Honolulu’s rail project is on the ropes.

Public opinion polls show people have turned against the project. Even the anti-rail candidate in the Honolulu mayoral race, Ben Cayetano, is faring better than rail supporters, incumbent Mayor Peter Carlisle and challenger Kirk Caldwell. Combined.

Enter Dan Grabauskas, a veteran of transit management and political skirmishes from Boston.

He’s confident, articulate and savvy, too. The Honolulu Authority for Rapid Transportation is counting on him to derail the growing criticism and get public sentiment on a more favorable track.

How he’ll do at that assignment remains to be seen. But he seems off to a good start, at least when it comes to public relations. Grabauskas spent more than two hours at Civil Beat‘s office last week, chatting easily and intelligently about how he sees Honolulu, its problems, its future and how rail fits into that larger picture.

It was a good first date. We hope to see much more of him. Meanwhile, here’s our initial take on Honolulu’s newest political celebrity.

First, he’s very capable of articulating why he believes Honolulu needs rail. Transportation problems are a major buzzkill when it comes to economic growth and the prosperity and potential of large numbers of residents, particularly those who live in West Oahu but must commute to jobs in the downtown area. Infill development is one way to accommodate a growing urban area, but Honolulu is already spread out.

“Density without mobility is death,” he told us. “That’s what the H-1 is. People are dying out there.”

The rail project should be viewed as more than just this initial 20-mile leg from Kapolei to Ala Moana, he says. Grabauskas envisions spokes from the main line running to the University of Hawaii at Manoa and Salt Lake, for starters. He talks about an old picture of the Massachusetts Bay Transportation Authority that he keeps in his office. It shows the first 10th of a mile that was built a century ago. The oldest subway in the country, it’s now 880 miles of track. But it all started with that first little segment, Grabauskas notes.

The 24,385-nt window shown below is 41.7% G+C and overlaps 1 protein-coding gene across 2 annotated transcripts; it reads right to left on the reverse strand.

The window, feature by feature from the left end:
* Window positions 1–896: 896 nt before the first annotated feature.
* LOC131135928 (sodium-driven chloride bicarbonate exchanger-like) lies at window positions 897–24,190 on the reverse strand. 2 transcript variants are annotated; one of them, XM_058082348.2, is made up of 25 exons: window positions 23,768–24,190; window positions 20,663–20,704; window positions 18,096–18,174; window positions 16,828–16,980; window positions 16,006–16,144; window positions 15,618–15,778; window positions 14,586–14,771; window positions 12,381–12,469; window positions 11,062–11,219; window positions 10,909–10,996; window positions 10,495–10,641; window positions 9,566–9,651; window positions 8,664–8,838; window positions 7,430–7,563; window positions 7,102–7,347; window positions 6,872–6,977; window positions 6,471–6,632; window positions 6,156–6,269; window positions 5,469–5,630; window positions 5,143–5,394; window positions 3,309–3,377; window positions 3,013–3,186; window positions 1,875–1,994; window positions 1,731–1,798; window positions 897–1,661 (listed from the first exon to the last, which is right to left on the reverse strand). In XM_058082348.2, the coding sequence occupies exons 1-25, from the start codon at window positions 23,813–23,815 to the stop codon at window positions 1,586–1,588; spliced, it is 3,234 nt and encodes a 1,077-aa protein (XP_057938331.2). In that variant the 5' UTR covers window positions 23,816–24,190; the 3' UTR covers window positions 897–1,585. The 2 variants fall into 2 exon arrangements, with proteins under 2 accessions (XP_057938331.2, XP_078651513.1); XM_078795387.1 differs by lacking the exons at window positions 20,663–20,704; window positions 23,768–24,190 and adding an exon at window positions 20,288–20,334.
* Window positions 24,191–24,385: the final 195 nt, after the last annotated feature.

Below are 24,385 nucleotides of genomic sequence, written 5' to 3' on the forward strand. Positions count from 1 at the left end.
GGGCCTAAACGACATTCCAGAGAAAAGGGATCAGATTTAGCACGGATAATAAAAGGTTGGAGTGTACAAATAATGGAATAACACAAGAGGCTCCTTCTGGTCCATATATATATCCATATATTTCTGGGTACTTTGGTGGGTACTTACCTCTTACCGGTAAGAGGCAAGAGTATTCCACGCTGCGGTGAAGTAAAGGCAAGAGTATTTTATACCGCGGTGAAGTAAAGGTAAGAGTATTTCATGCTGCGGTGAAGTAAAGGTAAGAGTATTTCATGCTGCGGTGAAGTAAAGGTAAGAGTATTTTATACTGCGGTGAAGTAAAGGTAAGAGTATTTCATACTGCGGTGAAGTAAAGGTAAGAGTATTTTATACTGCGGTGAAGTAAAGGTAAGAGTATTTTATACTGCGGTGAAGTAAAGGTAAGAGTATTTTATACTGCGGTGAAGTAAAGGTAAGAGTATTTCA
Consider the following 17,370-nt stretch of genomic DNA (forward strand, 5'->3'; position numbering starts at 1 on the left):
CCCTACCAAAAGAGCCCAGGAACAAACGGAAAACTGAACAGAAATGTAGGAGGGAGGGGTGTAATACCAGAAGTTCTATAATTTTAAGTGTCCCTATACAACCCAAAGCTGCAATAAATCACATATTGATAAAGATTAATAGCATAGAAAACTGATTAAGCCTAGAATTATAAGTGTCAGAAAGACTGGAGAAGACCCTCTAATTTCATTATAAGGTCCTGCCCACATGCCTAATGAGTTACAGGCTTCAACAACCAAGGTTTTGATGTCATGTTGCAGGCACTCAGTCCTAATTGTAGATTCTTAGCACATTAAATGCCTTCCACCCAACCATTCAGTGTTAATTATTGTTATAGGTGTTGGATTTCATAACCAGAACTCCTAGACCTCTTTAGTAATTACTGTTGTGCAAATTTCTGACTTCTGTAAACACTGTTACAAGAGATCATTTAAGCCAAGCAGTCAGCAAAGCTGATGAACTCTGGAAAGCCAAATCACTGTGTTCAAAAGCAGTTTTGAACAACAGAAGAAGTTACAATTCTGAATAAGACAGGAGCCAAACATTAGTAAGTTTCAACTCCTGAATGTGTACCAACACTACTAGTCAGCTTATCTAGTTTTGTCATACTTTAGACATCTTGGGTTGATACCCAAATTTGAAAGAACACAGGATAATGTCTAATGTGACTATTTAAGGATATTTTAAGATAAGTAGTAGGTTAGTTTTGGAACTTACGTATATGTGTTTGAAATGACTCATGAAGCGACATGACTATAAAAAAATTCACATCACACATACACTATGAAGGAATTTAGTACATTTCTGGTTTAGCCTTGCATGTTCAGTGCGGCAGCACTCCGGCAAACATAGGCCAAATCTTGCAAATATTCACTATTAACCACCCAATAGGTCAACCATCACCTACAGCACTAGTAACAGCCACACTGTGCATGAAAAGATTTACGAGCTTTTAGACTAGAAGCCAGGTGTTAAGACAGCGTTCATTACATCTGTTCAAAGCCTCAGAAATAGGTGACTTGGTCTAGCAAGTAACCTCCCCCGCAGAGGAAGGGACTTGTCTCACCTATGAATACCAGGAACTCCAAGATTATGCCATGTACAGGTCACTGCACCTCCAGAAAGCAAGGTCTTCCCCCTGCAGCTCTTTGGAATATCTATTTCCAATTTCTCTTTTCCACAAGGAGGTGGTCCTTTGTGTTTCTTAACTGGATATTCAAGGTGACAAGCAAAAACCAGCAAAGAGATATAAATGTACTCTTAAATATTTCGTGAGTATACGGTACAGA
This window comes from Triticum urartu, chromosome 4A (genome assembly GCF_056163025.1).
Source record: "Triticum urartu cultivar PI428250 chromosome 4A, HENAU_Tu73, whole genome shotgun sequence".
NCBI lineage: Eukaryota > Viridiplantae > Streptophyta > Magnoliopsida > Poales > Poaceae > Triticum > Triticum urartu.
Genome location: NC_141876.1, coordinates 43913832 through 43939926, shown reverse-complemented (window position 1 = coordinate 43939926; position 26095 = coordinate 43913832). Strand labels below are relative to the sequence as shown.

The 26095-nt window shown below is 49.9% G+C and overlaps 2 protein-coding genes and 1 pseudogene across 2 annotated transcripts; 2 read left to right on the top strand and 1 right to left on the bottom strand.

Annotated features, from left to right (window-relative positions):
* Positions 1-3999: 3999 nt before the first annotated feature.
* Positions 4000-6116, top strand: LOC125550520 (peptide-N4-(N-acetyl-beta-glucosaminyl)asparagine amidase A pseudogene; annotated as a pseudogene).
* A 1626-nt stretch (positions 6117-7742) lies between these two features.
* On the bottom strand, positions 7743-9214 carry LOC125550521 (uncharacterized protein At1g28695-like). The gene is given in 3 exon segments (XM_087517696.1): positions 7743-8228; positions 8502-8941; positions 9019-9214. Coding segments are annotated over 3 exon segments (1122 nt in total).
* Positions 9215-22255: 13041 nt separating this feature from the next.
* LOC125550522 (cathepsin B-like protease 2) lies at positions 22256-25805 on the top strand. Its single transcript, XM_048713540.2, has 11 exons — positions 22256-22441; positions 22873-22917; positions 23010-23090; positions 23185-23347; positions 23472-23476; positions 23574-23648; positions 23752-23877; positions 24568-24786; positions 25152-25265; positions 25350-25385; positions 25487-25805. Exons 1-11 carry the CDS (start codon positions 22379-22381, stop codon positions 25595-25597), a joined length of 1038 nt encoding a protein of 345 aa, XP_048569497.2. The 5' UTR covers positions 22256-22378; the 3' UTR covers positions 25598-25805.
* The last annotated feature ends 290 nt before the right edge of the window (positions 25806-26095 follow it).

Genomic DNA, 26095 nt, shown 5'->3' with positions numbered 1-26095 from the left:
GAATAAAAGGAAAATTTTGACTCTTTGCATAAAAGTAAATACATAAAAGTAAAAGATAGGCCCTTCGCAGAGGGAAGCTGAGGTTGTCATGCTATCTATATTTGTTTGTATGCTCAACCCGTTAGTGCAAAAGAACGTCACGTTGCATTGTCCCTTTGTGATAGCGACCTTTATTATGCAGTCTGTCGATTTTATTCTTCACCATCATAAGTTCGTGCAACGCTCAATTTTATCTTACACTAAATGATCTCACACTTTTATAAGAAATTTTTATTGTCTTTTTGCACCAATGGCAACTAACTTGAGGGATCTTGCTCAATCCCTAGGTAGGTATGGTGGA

Perhaps one of the more refreshing things about the new rail chief is that he’s not shy about pointing out the blemishes in Honolulu that many of us have learned to live with. He’s a newcomer for sure, but his message is there are places where this emperor has no clothes.

Just like the rest of us he’s been stuck in traffic plenty of times, too, in the two weeks he’s called Honolulu home. “If there’s one thing everybody agrees on it’s that traffic is craptacular.”

And to the rail critics who complain about Honolulu’s “virgin” view planes, Grabauskas asks: What view planes? Large swaths of Honolulu are already cut up. Think airport viaduct and the H-2 freeway. The elevated rail might actually allow a better view of the island’s spectacular beaches and breaking blue waves.

If you hide behind the argument that the rail doesn’t solve anything, you end up doing nothing, he says. Possibly, although to be fair other proposals for bus rapid transit and more commuter lanes have been put on the table.

Still, Grabauskas is intent on quickly and expertly getting HART’s vision in front of as many community groups, neighborhood boards and voters as possible. He’s been making the rounds of local news outlets, and wooing us with promises of better transparency and a willingness to answer our sometimes pesky and persistent questions.

So we’re eager to see where this new relationship goes.

He says Honolulu is having cold feet at the altar. But can he coax us into marriage? We’ll see.

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